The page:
Back to stocks. Many years ago, I was introduced to Alleghany Corp (Y) by a lucky accident. I had previously worked for the Canadian subsidiary of Lincoln National (LNC) which had just sold off its title insurance subsidiary, Chicago Title to Alleghany at what appeared, at least to me, to be a bargain price. Housing back in the early to mid- 80's was reviled as much as it is currently, in fact, in our mortgage department, we were recipients of people's keys that were being mailed in as people were giving up their homes. Title insurance was considered a terrible red-haired step child at the parent company with little chance of earning a return. John Burns, then the CEO of Alleghany saw opportunity in this distress sale. The payback on this investment was 18 months, absolutely remarkable for what was viewed as a no-growth business. Needless to say, I became a big fan of Burns and of Alleghany. Chicago Title was ultimately spun-off to shareholders and later became part of Fidelity National (FNF).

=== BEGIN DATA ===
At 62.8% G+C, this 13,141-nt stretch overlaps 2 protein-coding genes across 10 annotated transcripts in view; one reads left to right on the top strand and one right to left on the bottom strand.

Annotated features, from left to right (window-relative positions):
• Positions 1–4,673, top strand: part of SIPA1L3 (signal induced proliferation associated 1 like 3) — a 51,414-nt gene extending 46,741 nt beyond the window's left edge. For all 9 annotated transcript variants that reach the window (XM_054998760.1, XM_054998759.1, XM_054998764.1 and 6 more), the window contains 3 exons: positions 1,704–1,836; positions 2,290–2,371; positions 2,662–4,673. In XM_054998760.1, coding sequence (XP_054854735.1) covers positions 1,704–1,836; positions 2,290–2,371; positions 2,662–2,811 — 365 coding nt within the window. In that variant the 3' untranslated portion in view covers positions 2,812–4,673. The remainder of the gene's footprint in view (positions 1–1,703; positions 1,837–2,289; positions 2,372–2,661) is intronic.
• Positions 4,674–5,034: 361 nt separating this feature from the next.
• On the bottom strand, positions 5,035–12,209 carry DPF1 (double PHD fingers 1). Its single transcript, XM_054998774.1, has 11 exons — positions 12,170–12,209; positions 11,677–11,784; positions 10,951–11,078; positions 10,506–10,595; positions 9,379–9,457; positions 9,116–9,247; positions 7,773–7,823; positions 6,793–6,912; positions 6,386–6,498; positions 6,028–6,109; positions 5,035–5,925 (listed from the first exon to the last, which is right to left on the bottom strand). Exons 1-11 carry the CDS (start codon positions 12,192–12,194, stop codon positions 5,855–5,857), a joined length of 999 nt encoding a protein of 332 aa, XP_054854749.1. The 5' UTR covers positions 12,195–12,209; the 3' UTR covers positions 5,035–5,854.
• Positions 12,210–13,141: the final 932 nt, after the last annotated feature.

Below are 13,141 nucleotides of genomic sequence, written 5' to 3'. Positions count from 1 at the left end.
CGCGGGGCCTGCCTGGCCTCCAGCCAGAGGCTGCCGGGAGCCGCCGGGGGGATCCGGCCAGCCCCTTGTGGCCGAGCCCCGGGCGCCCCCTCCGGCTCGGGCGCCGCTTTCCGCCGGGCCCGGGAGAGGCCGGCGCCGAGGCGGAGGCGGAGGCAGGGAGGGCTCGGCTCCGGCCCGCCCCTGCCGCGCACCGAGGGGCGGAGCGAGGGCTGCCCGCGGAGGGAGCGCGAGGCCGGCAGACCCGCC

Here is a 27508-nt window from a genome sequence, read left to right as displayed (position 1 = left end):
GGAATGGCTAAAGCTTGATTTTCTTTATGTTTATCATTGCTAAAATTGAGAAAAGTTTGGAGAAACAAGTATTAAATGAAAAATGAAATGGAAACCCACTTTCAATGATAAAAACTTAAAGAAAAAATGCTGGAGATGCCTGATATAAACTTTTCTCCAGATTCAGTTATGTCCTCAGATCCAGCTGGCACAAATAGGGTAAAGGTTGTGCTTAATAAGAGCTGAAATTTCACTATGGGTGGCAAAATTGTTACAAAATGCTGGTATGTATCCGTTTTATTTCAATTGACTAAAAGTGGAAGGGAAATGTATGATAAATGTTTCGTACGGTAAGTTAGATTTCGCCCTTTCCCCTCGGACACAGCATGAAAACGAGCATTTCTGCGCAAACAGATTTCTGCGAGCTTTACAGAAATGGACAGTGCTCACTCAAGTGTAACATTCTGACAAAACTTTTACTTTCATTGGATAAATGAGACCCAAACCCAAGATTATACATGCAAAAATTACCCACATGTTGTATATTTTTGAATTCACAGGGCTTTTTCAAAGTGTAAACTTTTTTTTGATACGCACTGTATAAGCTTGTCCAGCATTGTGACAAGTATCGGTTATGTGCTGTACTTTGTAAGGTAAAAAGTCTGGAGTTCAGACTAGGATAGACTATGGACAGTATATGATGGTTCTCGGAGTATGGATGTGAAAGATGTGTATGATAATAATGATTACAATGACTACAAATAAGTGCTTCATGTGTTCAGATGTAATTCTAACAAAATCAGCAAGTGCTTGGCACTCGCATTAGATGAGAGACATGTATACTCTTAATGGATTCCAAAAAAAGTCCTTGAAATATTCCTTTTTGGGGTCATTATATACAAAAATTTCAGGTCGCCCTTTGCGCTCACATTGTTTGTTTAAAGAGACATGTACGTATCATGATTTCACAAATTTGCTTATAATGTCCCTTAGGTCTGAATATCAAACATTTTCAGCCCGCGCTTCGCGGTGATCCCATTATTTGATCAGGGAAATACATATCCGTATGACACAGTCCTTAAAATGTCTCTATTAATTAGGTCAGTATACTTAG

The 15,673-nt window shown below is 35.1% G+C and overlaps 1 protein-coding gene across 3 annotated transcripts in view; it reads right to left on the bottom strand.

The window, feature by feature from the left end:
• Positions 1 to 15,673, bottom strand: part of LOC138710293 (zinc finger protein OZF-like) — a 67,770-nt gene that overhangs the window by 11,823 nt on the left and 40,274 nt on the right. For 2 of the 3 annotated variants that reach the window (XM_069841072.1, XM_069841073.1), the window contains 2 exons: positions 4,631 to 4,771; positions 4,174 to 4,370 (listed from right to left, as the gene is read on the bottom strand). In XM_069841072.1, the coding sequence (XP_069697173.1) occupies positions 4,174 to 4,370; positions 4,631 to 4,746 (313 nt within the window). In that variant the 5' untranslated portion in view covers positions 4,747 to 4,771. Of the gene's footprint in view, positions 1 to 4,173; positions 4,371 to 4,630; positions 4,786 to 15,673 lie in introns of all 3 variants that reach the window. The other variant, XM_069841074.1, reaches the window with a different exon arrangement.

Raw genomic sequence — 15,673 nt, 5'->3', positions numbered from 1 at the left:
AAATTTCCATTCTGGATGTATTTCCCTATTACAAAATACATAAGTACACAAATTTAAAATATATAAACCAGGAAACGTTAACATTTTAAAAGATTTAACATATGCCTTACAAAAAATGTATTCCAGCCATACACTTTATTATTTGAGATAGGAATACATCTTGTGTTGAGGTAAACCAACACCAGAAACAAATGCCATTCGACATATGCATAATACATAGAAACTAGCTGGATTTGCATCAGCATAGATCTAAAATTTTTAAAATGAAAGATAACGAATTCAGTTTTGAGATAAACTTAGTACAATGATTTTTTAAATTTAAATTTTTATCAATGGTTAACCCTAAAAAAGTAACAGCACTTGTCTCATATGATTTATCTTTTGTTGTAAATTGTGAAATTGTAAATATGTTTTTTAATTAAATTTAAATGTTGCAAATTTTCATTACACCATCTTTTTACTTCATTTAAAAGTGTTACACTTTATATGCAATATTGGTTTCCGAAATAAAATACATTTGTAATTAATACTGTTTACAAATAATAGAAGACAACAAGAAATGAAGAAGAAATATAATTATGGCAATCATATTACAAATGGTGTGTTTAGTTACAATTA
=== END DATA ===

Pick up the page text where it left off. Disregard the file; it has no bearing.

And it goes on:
Visiting Burns at Alleghany over the years reinforced the value discipline that this remarkable gentleman has. He is an avid student of value investing and of course Buffett. His attention to detail, his keen awareness of valuation,and his knowledge of the insurance industry were always very impressive.
Many of us value hounds collect stories of Berkshire, White Mountains (WTM), Leucadia (LUK), and Markel (MKL), yet too infrequently is Alleghany mentioned. The objective of the firm sounds very Buffett-like: